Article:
A miracle. That’s what Don and Mary Tschida of Pierz call Don surviving a farming accident last year.
“Looking back, it’s a miracle that he is still with us and that he can virtually do everything he did before the accident,” Mary said. “It was faith and prayer that held us together.”
Don said he had finished harvesting oats July 31, 2018 when he decided to bale the outskirts of a nearby field to make it easier for the person who was coming to bale the field the next day.
“It was getting late so I was kind of in a hurry because I wanted to get it done before it got dark,” he said.
After he raked the area and returned to his John Deere 4040 tractor that was parked in the field, it wouldn’t start.
Don said the tractor having difficult starting wasn’t new to him. It had been acting up since spring, but if he made a certain motion with the key, it usually would start right up. Except for that July evening, he said.
“I went and got my pickup and figured I would just jump start the tractor,” he said.
Jump starting the tractor was successful. But as he was standing near the battery in front of the left back tire, he suddenly felt something on his leg. Looking down, he realized the tractor’s back tire was making its way up his leg. Before he knew it he was being forced to the ground by the tractor.
“I remember thinking that I had to try to get away as far as I possibly could,” he said.
The back tractor tire rolled over Don’s entire left side. It barely missed his head.
“To me, it happened in slow motion, but I am thinking it happened pretty fast,” he said.
Don said he only remembers the tire going up his leg. He blacked out shortly after that.
A while later, Don woke up laying in the field about 20 yards from where he had parked the pickup truck. The only explanation about how he ended up there is that somehow he was caught in and dragged by the round baler that was hitched to the tractor.
Don said when he woke up, he tried to scream for help, but couldn’t. He also tried to get up and walk, but even crawling was impossible, he said.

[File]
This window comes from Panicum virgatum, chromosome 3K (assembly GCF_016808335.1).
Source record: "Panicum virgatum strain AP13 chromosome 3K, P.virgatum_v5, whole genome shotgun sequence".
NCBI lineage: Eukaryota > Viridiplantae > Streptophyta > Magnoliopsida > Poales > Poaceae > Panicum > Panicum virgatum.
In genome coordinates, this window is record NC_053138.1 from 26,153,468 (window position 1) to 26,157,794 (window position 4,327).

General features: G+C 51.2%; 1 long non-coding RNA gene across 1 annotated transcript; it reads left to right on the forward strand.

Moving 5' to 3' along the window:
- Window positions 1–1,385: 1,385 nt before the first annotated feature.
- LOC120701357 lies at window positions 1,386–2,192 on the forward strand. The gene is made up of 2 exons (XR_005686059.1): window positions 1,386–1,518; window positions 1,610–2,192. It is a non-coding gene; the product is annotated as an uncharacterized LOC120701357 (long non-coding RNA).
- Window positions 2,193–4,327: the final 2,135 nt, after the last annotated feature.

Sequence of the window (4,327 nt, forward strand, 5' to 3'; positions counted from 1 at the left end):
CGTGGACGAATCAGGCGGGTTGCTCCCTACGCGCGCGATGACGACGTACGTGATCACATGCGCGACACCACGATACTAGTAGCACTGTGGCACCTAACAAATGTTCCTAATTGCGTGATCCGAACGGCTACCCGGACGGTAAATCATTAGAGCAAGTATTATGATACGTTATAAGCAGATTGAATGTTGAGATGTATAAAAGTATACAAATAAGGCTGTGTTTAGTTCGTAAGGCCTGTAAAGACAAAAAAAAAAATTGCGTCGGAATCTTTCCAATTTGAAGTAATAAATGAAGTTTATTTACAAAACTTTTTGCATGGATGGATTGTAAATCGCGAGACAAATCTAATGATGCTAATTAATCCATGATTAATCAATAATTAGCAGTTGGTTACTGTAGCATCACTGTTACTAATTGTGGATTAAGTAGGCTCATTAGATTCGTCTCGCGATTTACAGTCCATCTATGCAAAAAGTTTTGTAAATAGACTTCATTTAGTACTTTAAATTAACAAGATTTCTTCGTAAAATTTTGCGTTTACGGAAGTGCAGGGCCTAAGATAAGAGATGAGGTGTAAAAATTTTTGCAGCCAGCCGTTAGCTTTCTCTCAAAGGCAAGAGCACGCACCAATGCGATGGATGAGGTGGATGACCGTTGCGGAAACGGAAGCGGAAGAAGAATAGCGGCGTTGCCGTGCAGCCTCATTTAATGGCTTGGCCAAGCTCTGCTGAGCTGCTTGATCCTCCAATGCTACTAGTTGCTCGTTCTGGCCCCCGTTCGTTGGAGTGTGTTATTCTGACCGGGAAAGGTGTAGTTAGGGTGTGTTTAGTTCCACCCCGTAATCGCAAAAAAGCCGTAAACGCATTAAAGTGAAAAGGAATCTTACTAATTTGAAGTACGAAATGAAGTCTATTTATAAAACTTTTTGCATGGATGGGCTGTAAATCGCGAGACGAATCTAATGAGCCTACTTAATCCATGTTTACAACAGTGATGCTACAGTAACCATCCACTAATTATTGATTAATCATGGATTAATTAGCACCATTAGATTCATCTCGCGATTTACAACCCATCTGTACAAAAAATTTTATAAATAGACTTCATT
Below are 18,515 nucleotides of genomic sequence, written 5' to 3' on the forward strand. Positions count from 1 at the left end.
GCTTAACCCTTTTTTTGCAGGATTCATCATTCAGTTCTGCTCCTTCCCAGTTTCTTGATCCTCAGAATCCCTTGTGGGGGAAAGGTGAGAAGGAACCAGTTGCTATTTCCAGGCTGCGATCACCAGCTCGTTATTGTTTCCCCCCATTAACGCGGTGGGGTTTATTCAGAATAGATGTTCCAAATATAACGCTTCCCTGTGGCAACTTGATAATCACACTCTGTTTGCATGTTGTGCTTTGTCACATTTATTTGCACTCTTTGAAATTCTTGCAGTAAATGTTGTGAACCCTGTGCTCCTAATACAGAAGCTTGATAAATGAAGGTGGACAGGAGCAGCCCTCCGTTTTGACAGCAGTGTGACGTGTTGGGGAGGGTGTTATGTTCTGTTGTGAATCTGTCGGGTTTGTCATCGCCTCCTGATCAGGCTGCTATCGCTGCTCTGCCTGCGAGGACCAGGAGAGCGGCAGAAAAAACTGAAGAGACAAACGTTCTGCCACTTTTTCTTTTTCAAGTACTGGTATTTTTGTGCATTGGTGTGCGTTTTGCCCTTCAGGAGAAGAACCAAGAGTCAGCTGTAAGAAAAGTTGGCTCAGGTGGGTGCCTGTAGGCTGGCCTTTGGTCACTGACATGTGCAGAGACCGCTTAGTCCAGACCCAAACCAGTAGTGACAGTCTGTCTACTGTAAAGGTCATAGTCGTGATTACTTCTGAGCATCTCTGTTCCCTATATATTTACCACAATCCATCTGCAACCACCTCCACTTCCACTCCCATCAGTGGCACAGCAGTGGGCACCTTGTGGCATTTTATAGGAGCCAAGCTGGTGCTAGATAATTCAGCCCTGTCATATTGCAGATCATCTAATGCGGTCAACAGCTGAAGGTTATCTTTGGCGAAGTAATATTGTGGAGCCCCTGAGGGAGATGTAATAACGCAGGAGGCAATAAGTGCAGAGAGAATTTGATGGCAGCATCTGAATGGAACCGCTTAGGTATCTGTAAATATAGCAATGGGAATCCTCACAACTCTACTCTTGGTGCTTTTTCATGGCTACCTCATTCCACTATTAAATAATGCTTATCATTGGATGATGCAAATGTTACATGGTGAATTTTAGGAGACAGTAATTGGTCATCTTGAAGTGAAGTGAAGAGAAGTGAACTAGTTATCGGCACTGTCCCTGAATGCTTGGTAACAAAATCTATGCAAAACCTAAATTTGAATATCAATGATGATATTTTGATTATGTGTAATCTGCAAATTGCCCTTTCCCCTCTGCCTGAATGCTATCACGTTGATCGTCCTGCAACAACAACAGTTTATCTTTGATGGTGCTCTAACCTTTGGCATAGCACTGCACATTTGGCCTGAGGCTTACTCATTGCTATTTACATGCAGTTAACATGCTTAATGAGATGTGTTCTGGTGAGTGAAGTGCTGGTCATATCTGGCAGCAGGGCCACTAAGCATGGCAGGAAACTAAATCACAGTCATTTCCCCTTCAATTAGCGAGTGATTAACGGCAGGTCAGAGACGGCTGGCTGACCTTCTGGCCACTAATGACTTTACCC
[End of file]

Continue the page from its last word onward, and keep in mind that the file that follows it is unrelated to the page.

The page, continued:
Although Don carries a cellphone with him, he usually leaves it in a compartment in the tractor. But the tractor had kept going and didn’t stop until it hit a tree line and stalled.
“There was no way I could get it. The tractor was gone and I couldn’t move,” he said.
Don said when he carries his cellphone on him, it’s usually in his left pocket. Even if it would have been in his pocket, his injuries were too severe for him to have been able to grab it, he said.
Going in and out of consciousness, Don said he suddenly woke up with the cellphone in his hand. How it got there still remains a mystery. The Tschidas and many others believe it was a divine intervention, Don said.
“How it got out of my pocket and that it didn’t get damaged when I was run over and that I was able to use it, it’s a miracle,” he said.
Don called 911 and told the dispatcher what had happened. He also requested that his son, Calvin Tschida, be called. Not only does Calvin live nearby, but as a police officer and first responder, Don knew Calvin would know what to do.
His next call was to his wife, Mary.
“There was a huge amount of fear, but at first I didn’t realize the extent of his injuries. Calvin did though,” she said.
Mary said 30 people from the Pierz Fire Department, Pierz Police Department and the Morrison County Sheriff’s Office responded to Don’s accident
Don was airlifted by a Life Link III helicopter and brought to St. Cloud Hospital. It was discovered his left lung was punctured, that he had broken all 12 of the ribs on his left side, some at several places. He had also broken his clavicle (collar bone), his hip bone and pelvis and was bleeding internally.
Since he had to be intubated before he was airlifted, he had been sedated. After two days, an orthopedic surgeon operated on his ribs by inserting a metal plate with screws on each side in each of the breaks.
Although patients who break their ribs are typically told to let them heal on their own, Don said his orthopedic surgeon believed in fixing them as it meant a faster recovery, less pain and that the ribs would heal perfectly.
“St. Cloud is only one of a handful of hospitals in the state of Minnesota that has an orthopedic surgeon that fixes ribs,” Mary said.